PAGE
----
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Negative Shocks, Job Creation, and Selection

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  • Daniel Kopasker
  • Holger Görg
  • Hassan Molana
  • Catia Montagna

Abstract

High inter-country variability characterises the responsiveness of both output to (exogenous) shocks and employment to output contractions. We argue that intercountry differences in firm-size distributions contribute to explaining this variability. Within an open economy model, we show that competitive selection processes are an important channel through which a shock affects aggregate employment. Intra-industry selection is then shown to influence the effectiveness of active labour market policies in countering the employment and welfare effects of a negative shock. We estimate a measure of the shape parameter of firm size distribution and study its effect on the employment-output relationship for a number of OECD countries. Our results confirm the key predictions of the theory.

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Bibliographic Info

Paper provided by WWWforEurope in its series WWWforEurope Working Papers series with number 11.

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Length: 35
Date of creation: Jul 2013
Date of revision:
Publication status: published
Handle: RePEc:feu:wfewop:y:2013:m:7:d:0:i:11

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Postal: WWWforEurope Project Office Austrian Institute of Economic Research Arsenal Objekt 20 A-1030 Vienna
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Keywords: Job creation; employment subsidies; competitive selection; international trade;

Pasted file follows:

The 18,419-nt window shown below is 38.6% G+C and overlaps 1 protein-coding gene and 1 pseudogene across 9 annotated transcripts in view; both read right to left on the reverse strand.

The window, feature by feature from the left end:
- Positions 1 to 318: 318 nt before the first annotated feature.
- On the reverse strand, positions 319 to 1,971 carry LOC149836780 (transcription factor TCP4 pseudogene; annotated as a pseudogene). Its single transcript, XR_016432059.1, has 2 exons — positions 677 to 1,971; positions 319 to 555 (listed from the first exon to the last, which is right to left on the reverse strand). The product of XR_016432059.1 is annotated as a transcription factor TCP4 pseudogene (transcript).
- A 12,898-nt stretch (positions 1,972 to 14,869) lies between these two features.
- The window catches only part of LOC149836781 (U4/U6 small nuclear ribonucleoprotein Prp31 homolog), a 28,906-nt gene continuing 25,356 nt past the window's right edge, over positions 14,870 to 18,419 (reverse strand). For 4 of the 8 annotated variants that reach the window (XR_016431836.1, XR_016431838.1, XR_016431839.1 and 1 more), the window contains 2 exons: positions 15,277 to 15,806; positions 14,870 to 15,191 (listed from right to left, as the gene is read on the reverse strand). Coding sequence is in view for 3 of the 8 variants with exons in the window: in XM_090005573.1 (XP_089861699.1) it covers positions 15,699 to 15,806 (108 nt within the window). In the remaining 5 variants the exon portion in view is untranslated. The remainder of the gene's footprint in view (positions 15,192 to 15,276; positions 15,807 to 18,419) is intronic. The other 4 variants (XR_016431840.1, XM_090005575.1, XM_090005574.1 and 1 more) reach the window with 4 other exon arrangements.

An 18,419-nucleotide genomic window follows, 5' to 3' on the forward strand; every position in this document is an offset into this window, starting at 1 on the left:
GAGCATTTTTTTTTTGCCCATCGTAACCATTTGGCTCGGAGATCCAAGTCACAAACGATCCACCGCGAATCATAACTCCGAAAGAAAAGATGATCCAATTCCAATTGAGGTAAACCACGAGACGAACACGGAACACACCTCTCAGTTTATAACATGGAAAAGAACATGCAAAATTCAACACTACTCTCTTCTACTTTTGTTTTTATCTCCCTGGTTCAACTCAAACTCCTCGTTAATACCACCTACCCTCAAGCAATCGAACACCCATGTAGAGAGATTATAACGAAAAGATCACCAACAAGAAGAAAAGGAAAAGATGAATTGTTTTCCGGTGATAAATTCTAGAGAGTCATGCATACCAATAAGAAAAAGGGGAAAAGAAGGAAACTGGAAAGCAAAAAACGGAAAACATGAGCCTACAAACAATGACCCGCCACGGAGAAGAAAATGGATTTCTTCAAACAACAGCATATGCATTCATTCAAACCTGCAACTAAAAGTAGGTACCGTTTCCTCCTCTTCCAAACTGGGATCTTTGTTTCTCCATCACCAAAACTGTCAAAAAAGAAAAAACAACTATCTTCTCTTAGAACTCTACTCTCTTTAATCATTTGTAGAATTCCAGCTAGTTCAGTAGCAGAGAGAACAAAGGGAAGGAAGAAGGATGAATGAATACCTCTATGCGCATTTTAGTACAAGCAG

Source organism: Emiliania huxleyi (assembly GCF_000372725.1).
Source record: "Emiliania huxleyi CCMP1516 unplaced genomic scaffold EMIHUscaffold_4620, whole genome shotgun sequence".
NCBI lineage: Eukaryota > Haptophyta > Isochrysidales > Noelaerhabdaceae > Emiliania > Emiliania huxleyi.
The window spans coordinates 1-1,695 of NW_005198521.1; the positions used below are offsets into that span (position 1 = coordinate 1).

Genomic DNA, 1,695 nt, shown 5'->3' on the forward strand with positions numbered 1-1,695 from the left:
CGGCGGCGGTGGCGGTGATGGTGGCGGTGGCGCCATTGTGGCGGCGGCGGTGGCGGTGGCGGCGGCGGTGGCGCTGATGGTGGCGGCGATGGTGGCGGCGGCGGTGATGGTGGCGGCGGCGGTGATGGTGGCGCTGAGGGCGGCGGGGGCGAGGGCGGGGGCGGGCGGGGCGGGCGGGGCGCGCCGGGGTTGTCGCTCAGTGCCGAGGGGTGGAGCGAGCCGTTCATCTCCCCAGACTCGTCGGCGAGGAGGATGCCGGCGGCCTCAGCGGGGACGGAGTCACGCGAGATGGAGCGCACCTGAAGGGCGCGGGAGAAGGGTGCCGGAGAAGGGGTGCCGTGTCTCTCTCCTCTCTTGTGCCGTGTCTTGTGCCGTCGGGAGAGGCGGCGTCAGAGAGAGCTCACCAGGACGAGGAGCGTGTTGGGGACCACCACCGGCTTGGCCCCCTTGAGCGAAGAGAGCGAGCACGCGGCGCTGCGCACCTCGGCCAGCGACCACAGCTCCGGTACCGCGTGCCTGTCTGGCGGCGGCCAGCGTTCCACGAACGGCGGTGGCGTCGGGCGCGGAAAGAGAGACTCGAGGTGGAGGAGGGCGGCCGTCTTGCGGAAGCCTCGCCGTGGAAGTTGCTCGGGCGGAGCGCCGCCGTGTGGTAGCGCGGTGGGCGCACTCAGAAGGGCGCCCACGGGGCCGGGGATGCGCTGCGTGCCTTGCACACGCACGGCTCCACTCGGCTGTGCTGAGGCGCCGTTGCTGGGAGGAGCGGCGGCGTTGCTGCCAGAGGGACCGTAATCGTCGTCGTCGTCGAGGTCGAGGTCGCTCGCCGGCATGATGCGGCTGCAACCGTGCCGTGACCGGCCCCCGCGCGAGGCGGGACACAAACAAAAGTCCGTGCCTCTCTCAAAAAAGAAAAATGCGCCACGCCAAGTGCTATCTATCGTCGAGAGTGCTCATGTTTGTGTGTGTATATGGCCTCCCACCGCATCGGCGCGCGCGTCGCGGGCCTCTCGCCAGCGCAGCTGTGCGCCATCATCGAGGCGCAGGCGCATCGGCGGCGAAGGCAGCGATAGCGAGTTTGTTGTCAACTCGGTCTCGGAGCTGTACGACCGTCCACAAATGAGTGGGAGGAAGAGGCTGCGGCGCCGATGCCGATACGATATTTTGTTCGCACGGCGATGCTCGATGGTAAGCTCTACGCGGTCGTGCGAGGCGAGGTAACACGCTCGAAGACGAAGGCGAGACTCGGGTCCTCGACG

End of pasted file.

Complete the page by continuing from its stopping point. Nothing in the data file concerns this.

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  1. Arellano, Manuel & Bond, Stephen, 1991. "Some Tests of Specification for Panel Data: Monte Carlo Evidence and an Application to Employment Equations," Review of Economic Studies, Wiley Blackwell, Wiley Blackwell, vol. 58(2), pages 277-97, April.
  2. Bartelsman, Eric & Haltiwanger, John C. & Scarpetta, Stefano, 2009. "Cross-Country Differences in Productivity: The Role of Allocation and Selection," IZA Discussion Papers 4578, Institute for the Study of Labor (IZA).
  3. Felbermayr, Gabriel & Prat, Julien & Schmerer, Hans-Jörg, 2011. "Globalization and labor market outcomes: Wage bargaining, search frictions, and firm heterogeneity," Munich Reprints in Economics, University of Munich, Department of Economics 20471, University of Munich, Department of Economics.
  4. Giovanni S. F. Bruno, 2005. "Estimation and inference in dynamic unbalanced panel-data models with a small number of individuals," Stata Journal, StataCorp LP, StataCorp LP, vol. 5(4), pages 473-500, December.
  5. Giuseppe Moscarini & Fabien Postel-Vinay, 2012. "The Contribution of Large and Small Employers to Job Creation in Times of High and Low Unemployment," American Economic Review, American Economic Association, American Economic Association, vol. 102(6), pages 2509-39, October.
  6. Michael W. L. Elsby & Ryan Michaels, 2013. "Marginal Jobs, Heterogeneous Firms, and Unemployment Flows," American Economic Journal: Macroeconomics, American Economic Association, vol. 5(1), pages 1-48, January.
  7. Kluve, Jochen, 2010. "The effectiveness of European active labor market programs," Labour Economics, Elsevier, Elsevier, vol. 17(6), pages 904-918, December.
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Citations

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Cited by:
  1. Karl Aiginger & Kurt Kratena & Margit Schratzenstaller & Teresa Weiss, 2014. "Moving towards a new growth model," WWWforEurope Deliverables series 3, WWWforEurope.
  2. Zareh Asatryan & Sebastian Braun & Wolfgang Lechthaler & Mariya Mileva & Catia Montagna, 2014. "Compensating the losers of free trade," WWWforEurope Working Papers series, WWWforEurope 63, WWWforEurope.
  3. Chen, Yu-Fu & Görg, Holger & Görlich, Dennis & Molana, Hassan & Montagna, Catia & Temouri, Yama, 2014. "Globalisation and the Future of the Welfare State," IZA Policy Papers, Institute for the Study of Labor (IZA) 81, Institute for the Study of Labor (IZA).

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